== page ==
The spiced peaches and icebox pickles, dilly beans and tomatoes in every shape and form, the blackberry jam and hot pepper jelly--it's summer, and a whole world of summers past, in a jar. Pack the pantry the way Grandma did, and put away the sweetest fruits and preserves, the most tender savory vegetables, the taste of the sunny day and the scent of the crisp harvest air, with more than 250 blue-ribbon canning and preserving recipes culled from "The" "Farmer's Wife" magazine. A reliable resource for the farm wife, the new mother, the suburban transplant, the magazine shared recipes that made the kitchen sing and the family sigh with contentment. Along with instructions for canning and preserving fruits and vegetables from your garden or the farmer's market, this wonderful cookbook, like an old family friend, offers recipes for using the tomato sauce, raspberry jam, peaches, and other tasty fruits and vegetables that you've "put by."
Typical books about preserving garden produce nearly always assume that modern kitchen gardeners will boil or freeze their vegetables and fruits. Yet here is a book that goes back to the futurecelebrating traditional but little-known French techniques for storing and preserving edibles in ways that maximize flavor and nutrition. Translated into English, and with a new foreword by Deborah Madison, this book deliberately ignores freezing and high-temperature canning in favor of methods that are superior because they are less costly and more energy-efficient. As Eliot Coleman says in his foreword to the first edition, Food preservation techniques can be divided into two categories: the modern scientific methods that remove the life from food, and the natural poetic methods that maintain or enhance the life in food. The poetic techniques produce... foods that have been celebrated for centuries and are considered gourmet delights today. "Preserving Food Without Freezing or Canning" offers more than 250 easy and enjoyable recipes featuring locally grown and minimally refined ingredients. It is an essential guide for those who seek healthy food for a healthy world.
The Ultimate Guide to Growing Your Own Food: Save Money, Live Better, and Enjoy Live with Food from Your Garden or Orchard
Growing your own food is a hot topic today because of the high cost of transporting food long distances, the heightened problem of diseases caused by commercially grown foods, and concerns of the overuse of chemicals in mass food production. Many people-from White House executives to inner-city kids-have recently discovered the benefits of homegrown vegetables and fruits. Community gardens, and even community canning centers, are increasingly popular and have turned roof-top gardening into a great and healthy food source. And on a smaller scale, some plants can even be grown in containers for the smallest backyard or patio. The possibilities for growing your own food are endless The Ultimate Guide to Growing Your Own Food informs you how to grow all types of vegetables, fruits, and even grains on your own land or in any small space available to you and your family. Also included is information on specific health benefits, vitamins, and minerals for each food, as well as detailed instructions for fall and winter food growing. Learn how to grow for your family, harvest and store all types of home-grown produce, and find joy in eating foods planted with your own hands.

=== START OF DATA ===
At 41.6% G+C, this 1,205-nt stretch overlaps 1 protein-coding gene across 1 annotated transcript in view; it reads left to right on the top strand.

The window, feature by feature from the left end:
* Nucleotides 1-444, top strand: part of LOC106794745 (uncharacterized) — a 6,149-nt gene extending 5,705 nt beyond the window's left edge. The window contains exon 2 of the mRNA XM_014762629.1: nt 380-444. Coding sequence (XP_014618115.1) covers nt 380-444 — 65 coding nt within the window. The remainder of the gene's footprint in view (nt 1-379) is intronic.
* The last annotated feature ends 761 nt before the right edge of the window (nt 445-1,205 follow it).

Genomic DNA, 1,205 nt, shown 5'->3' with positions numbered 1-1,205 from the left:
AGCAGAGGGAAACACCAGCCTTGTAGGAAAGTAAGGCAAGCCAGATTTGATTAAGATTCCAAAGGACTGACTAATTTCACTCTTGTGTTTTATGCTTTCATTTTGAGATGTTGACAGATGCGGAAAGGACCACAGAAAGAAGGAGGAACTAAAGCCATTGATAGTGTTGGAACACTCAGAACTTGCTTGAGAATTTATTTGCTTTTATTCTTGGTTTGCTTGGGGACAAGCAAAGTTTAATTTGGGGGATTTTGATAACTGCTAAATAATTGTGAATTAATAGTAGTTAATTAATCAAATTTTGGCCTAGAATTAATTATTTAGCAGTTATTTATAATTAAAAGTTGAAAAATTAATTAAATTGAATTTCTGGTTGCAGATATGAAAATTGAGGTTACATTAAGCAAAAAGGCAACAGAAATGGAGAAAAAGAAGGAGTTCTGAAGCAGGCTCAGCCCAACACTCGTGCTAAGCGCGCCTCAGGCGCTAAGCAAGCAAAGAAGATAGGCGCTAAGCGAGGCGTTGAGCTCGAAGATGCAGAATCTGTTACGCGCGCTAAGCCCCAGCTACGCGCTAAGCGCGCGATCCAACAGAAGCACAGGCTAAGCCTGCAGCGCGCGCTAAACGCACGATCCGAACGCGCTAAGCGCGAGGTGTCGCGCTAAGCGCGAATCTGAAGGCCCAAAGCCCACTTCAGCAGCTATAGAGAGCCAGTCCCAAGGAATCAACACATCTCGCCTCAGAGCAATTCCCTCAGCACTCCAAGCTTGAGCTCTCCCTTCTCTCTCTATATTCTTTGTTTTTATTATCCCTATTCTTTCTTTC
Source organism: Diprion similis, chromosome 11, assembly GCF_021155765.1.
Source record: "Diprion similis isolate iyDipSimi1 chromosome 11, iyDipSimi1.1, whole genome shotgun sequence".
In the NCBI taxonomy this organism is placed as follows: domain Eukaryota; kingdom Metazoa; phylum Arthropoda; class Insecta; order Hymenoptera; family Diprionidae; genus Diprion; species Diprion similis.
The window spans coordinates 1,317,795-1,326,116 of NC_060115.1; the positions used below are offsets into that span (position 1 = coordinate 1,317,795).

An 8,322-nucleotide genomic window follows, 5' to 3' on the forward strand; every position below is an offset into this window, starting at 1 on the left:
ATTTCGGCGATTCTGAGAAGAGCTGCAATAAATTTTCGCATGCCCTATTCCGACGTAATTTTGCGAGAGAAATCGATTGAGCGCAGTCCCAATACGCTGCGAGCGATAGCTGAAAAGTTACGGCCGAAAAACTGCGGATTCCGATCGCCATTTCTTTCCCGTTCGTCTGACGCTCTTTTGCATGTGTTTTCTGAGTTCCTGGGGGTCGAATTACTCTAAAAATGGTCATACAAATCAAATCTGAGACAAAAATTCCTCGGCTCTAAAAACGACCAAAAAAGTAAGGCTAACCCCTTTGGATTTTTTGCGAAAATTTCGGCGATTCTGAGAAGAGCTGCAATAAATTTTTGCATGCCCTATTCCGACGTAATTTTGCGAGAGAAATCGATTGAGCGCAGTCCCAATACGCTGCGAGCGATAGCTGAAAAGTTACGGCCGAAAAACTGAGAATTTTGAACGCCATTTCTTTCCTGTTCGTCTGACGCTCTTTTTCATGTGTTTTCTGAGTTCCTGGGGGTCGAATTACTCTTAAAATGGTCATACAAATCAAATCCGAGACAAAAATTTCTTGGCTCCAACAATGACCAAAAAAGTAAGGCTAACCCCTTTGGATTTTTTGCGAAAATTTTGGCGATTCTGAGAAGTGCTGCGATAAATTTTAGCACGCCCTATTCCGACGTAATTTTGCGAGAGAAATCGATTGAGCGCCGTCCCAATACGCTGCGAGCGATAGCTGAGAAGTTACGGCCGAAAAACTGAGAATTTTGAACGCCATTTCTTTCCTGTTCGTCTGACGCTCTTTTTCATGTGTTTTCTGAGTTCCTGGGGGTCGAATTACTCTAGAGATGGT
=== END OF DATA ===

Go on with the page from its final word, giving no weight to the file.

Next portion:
Practical, easy-to-follow guide contains virtually everything consumers need to know about home canning: how to select, prepare, and can fruits, vegetables, poultry, red meats and sea foods; how to preserve fruit spreads, fermented foods, and pickled vegetables; how to prepare foods for special diets, and much more.
"When I was growing up, canning was for old folks and cranks and separatists," writes Liana Krissoff in her introduction to "Canning for a New Generation." But not anymore. With soaring food prices and the increasing popularity of all things domestic and DIY, there's never been a better time to revisit the centuries-old techniques of preserving food at home. This hip, modern handbook is filled with fresh and new ways to preserve nature's bounty throughout the year. Organized by season and illustrated with beautiful photographs, it offers detailed instructions and recipes for making more than 150 canned, pickled, dried, and frozen foods, as well as 50 inventive recipes for dishes using these foods. Basic information on canning techniques and lively sidebars round out this refreshing take on a classic cooking tradition.